However, venography is not perfect and some abnormalities may go unrecognized. American Access Care is at the forefront in assessing the value of intravascular ultrasound (IVUS) as an second test for evaluating venous pathology. An ultrasound device on a guidewire replaces the diagnostic catheter. It bounces sound waves off the interior of the vein and shows excellent characterization of the interior of the vein including the valves that are so commonly diseased in CCSVI. This technique increases the accuracy of the overall venous evaluation while allowing more precise measurements of the diameter of the veins and more precise selection of balloon size.
At the first annual meeting of the International Society for Neurovascular Disease, American Access Care Physicians using IVUS were the first to clearly demonstrate that venous narrowings were most commonly the result of valves that could not open rather than scar tissue in the vein wall. Our physicians were the first to treat CCSVI by IVUS alone without xray dye, enabling treatment of patients who had been told by other physicians that they could not be treated because of severe venogram dye allergies.
If a narrowing is observed, a balloon on a catheter can be placed in the constricted part of the vein and inflated to dilate the narrowing. This procedure, commonly known as angioplasty, helps stretch the stenosed veins and open constricted valves.
Restoring normal vein size allows proper blood flow through the vein. No expense is spared in selecting balloon design. We use balloon catheters with the highest burst pressure rating as high pressure is commonly necessary in order to overcome the forces that are causing the narrowing. Underpressurizing the balloon will only stretch the narrowed area temporarily, often causing elastic recoil to occur and result in restenosis.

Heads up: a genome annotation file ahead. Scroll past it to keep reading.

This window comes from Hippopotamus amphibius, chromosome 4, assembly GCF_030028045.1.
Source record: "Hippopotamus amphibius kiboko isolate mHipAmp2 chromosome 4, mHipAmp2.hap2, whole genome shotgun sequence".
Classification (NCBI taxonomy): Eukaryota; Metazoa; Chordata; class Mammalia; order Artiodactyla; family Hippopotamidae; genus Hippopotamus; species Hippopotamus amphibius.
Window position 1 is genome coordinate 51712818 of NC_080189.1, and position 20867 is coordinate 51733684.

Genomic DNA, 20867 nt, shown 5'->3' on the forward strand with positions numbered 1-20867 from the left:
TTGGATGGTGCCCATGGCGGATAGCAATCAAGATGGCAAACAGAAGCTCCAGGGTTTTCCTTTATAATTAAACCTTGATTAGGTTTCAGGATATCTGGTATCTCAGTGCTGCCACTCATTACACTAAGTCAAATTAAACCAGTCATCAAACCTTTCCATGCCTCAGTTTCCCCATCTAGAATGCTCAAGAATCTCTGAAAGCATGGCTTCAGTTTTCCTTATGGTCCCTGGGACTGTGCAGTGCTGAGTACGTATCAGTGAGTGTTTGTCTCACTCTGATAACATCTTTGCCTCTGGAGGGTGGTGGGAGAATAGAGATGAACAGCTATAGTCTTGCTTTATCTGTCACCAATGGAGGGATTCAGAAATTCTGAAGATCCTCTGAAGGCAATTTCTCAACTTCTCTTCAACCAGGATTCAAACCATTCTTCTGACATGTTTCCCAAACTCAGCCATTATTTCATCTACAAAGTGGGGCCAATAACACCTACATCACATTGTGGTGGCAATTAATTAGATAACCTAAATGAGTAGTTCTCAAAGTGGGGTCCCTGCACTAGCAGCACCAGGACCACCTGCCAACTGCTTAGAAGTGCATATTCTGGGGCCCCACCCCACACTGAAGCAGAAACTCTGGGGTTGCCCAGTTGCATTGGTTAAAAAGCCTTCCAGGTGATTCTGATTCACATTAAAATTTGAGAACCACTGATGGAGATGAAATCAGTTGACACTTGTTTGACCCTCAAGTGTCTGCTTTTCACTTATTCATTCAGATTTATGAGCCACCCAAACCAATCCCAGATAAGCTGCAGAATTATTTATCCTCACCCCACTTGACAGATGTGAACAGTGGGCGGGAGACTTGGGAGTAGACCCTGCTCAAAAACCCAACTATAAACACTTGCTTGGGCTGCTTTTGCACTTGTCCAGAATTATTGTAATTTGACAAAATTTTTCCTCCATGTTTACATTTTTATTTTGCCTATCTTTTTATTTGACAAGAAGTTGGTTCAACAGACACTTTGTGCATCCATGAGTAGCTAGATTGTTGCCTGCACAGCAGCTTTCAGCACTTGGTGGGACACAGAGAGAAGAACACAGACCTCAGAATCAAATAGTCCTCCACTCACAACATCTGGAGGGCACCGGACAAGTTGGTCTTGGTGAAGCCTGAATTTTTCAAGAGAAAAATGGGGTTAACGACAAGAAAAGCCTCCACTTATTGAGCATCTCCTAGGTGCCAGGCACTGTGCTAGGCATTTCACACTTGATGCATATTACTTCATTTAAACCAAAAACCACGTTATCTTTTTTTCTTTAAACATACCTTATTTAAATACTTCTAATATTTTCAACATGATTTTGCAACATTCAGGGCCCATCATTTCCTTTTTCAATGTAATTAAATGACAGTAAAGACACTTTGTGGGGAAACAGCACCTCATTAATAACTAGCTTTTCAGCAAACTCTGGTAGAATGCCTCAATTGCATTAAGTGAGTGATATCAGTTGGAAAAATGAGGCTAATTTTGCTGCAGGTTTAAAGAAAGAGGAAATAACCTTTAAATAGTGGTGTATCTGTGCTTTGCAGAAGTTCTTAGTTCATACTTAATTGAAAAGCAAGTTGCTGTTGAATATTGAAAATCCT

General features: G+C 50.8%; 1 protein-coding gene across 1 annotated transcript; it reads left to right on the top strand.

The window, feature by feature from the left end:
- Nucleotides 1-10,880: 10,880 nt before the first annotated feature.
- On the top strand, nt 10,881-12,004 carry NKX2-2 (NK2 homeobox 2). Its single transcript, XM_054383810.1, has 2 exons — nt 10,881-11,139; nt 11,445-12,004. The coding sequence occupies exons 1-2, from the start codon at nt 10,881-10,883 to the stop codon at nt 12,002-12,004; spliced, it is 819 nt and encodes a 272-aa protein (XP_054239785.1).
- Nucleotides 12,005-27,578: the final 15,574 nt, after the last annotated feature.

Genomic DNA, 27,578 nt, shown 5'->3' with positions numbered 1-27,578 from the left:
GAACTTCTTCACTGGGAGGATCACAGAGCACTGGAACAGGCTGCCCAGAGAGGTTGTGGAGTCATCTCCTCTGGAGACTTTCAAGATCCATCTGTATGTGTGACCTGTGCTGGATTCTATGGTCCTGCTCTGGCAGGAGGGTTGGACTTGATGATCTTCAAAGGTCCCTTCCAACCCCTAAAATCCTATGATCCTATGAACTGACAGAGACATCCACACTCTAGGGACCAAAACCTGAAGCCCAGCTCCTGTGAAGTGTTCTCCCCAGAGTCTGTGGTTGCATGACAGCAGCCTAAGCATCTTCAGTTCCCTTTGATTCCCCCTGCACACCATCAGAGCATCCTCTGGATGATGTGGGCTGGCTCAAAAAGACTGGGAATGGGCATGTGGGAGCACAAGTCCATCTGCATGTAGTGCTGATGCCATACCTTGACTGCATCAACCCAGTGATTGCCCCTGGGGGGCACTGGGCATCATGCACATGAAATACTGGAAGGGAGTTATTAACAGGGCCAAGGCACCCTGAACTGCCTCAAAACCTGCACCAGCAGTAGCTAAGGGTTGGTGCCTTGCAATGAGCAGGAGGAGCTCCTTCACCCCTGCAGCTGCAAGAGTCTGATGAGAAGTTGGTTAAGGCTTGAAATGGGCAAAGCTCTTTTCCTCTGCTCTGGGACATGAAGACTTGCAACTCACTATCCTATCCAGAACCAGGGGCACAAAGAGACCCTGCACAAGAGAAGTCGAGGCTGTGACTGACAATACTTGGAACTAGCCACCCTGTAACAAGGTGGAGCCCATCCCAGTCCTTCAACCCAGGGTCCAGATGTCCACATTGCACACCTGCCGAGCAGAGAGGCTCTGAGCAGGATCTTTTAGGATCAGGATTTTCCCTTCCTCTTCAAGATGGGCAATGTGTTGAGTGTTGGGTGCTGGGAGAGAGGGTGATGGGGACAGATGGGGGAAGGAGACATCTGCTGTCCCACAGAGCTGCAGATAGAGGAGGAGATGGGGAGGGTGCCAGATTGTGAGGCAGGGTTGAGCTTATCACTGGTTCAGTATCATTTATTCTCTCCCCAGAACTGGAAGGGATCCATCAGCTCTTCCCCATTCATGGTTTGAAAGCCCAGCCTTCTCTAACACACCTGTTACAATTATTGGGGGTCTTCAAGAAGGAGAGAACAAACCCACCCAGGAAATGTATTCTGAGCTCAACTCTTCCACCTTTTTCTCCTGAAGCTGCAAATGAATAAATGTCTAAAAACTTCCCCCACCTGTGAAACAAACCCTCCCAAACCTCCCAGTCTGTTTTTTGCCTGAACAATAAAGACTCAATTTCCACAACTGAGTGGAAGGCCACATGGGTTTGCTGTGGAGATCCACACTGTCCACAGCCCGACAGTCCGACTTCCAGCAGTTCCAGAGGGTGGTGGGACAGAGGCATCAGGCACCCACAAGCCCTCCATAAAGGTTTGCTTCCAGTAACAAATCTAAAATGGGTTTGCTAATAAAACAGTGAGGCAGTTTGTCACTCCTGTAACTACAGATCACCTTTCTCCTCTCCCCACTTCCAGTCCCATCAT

In the rare cases where the balloon angioplasty does not eliminate the stenosis, a small stent may be needed to help open the vein and restore normal vein size and blood flow. American Access Care considers stenting to be an unusual requirement as high pressure angioplasty is usually sufficient to open stenoses. Stents are indicated for recurrent restenosis, angioplasty injury that retards flow, and for stenoses that do not respond to angioplasty, the so-called elastic stenosis.
Our goals for treatment are three-fold: safety, improved quality of life, and stabilization of neurological deterioration. First, we have worked diligently to develop a treatment protocol that reduces thrombosis and bleeding risks, while working toward retardation of restenosis and prolonging the effects of angioplasty.
American Access Care believes that stenoses of the outflow veins of the brain and spine is a distinct clinical entity. We suspect that venous obstructions can result in distinct clinical problems such as fatigue, spasticity, balance issues, and memory and cognitive problems. We do not think that what we do reverses the effects of demyelinization. How else to explain sudden return of color vision, hearing or reduction in spasticity?
Many of our patients have enjoyed improved quality of life by reducing spasticity, improving memory and reversing chronic fatigue. We do not make outlandish claims and long term outcome results will take time to determine. We are committed to using our experience to help understand CCSVI better.